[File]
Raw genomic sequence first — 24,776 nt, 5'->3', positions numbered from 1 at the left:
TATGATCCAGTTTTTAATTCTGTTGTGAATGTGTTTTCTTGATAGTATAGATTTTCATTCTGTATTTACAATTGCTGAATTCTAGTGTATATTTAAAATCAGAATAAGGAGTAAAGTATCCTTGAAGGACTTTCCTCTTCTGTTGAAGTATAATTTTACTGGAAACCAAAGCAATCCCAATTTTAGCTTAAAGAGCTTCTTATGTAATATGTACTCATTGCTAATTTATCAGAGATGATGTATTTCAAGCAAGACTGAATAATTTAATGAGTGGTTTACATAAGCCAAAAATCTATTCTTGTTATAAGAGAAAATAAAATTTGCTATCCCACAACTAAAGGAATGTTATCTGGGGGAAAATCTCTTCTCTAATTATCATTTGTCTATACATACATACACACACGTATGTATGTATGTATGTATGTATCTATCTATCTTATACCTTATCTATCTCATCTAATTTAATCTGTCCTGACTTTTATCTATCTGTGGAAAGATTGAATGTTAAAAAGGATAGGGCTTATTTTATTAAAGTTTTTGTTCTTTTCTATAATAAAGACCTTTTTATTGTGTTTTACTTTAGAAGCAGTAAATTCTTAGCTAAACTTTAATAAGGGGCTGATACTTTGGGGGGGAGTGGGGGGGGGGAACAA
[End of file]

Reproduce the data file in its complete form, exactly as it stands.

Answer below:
Raw genomic sequence first — 24,776 nt, 5'->3', positions numbered from 1 at the left:
TATGATCCAGTTTTTAATTCTGTTGTGAATGTGTTTTCTTGATAGTATAGATTTTCATTCTGTATTTACAATTGCTGAATTCTAGTGTATATTTAAAATCAGAATAAGGAGTAAAGTATCCTTGAAGGACTTTCCTCTTCTGTTGAAGTATAATTTTACTGGAAACCAAAGCAATCCCAATTTTAGCTTAAAGAGCTTCTTATGTAATATGTACTCATTGCTAATTTATCAGAGATGATGTATTTCAAGCAAGACTGAATAATTTAATGAGTGGTTTACATAAGCCAAAAATCTATTCTTGTTATAAGAGAAAATAAAATTTGCTATCCCACAACTAAAGGAATGTTATCTGGGGGAAAATCTCTTCTCTAATTATCATTTGTCTATACATACATACACACACGTATGTATGTATGTATGTATGTATCTATCTATCTTATACCTTATCTATCTCATCTAATTTAATCTGTCCTGACTTTTATCTATCTGTGGAAAGATTGAATGTTAAAAAGGATAGGGCTTATTTTATTAAAGTTTTTGTTCTTTTCTATAATAAAGACCTTTTTATTGTGTTTTACTTTAGAAGCAGTAAATTCTTAGCTAAACTTTAATAAGGGGCTGATACTTTGGGGGGGAGTGGGGGGGGGGAACAA